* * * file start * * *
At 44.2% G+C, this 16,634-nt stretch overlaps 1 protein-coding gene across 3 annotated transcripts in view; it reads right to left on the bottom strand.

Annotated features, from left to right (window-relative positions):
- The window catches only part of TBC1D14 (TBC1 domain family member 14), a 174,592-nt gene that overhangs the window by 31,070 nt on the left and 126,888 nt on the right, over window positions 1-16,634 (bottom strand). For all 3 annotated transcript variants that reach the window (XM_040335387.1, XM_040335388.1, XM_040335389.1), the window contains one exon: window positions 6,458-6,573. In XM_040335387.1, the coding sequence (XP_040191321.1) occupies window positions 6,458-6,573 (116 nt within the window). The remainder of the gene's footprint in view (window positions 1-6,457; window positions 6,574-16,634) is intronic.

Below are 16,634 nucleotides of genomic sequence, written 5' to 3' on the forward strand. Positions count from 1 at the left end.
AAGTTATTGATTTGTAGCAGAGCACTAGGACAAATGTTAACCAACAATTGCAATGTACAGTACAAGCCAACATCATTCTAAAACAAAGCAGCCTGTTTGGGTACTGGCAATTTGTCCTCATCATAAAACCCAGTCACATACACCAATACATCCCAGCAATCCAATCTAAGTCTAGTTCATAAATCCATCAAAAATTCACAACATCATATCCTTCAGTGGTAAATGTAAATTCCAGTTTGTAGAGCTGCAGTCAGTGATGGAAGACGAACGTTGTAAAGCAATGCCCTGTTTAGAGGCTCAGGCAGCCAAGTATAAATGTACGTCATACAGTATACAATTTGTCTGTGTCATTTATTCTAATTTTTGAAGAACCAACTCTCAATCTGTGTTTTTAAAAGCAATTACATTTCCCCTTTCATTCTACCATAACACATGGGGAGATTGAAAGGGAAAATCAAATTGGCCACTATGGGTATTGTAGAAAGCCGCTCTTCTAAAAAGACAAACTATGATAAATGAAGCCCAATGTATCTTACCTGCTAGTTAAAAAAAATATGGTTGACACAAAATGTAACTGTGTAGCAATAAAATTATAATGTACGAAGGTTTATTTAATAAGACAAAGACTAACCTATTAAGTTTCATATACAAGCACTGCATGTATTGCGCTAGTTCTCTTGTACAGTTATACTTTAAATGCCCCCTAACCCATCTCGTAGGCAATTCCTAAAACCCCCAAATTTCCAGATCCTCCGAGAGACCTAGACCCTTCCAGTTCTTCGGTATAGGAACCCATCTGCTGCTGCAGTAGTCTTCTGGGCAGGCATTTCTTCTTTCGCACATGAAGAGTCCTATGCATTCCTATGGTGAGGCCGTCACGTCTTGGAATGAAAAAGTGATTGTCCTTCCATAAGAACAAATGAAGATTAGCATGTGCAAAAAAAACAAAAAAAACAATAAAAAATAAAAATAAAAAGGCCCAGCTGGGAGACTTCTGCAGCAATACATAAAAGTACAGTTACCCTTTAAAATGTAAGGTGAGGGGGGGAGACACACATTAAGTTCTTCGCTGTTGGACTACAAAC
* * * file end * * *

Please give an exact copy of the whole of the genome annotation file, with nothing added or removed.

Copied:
At 44.2% G+C, this 16,634-nt stretch overlaps 1 protein-coding gene across 3 annotated transcripts in view; it reads right to left on the bottom strand.

Annotated features, from left to right (window-relative positions):
- The window catches only part of TBC1D14 (TBC1 domain family member 14), a 174,592-nt gene that overhangs the window by 31,070 nt on the left and 126,888 nt on the right, over window positions 1-16,634 (bottom strand). For all 3 annotated transcript variants that reach the window (XM_040335387.1, XM_040335388.1, XM_040335389.1), the window contains one exon: window positions 6,458-6,573. In XM_040335387.1, the coding sequence (XP_040191321.1) occupies window positions 6,458-6,573 (116 nt within the window). The remainder of the gene's footprint in view (window positions 1-6,457; window positions 6,574-16,634) is intronic.

Below are 16,634 nucleotides of genomic sequence, written 5' to 3' on the forward strand. Positions count from 1 at the left end.
AAGTTATTGATTTGTAGCAGAGCACTAGGACAAATGTTAACCAACAATTGCAATGTACAGTACAAGCCAACATCATTCTAAAACAAAGCAGCCTGTTTGGGTACTGGCAATTTGTCCTCATCATAAAACCCAGTCACATACACCAATACATCCCAGCAATCCAATCTAAGTCTAGTTCATAAATCCATCAAAAATTCACAACATCATATCCTTCAGTGGTAAATGTAAATTCCAGTTTGTAGAGCTGCAGTCAGTGATGGAAGACGAACGTTGTAAAGCAATGCCCTGTTTAGAGGCTCAGGCAGCCAAGTATAAATGTACGTCATACAGTATACAATTTGTCTGTGTCATTTATTCTAATTTTTGAAGAACCAACTCTCAATCTGTGTTTTTAAAAGCAATTACATTTCCCCTTTCATTCTACCATAACACATGGGGAGATTGAAAGGGAAAATCAAATTGGCCACTATGGGTATTGTAGAAAGCCGCTCTTCTAAAAAGACAAACTATGATAAATGAAGCCCAATGTATCTTACCTGCTAGTTAAAAAAAATATGGTTGACACAAAATGTAACTGTGTAGCAATAAAATTATAATGTACGAAGGTTTATTTAATAAGACAAAGACTAACCTATTAAGTTTCATATACAAGCACTGCATGTATTGCGCTAGTTCTCTTGTACAGTTATACTTTAAATGCCCCCTAACCCATCTCGTAGGCAATTCCTAAAACCCCCAAATTTCCAGATCCTCCGAGAGACCTAGACCCTTCCAGTTCTTCGGTATAGGAACCCATCTGCTGCTGCAGTAGTCTTCTGGGCAGGCATTTCTTCTTTCGCACATGAAGAGTCCTATGCATTCCTATGGTGAGGCCGTCACGTCTTGGAATGAAAAAGTGATTGTCCTTCCATAAGAACAAATGAAGATTAGCATGTGCAAAAAAAACAAAAAAAACAATAAAAAATAAAAATAAAAAGGCCCAGCTGGGAGACTTCTGCAGCAATACATAAAAGTACAGTTACCCTTTAAAATGTAAGGTGAGGGGGGGAGACACACATTAAGTTCTTCGCTGTTGGACTACAAAC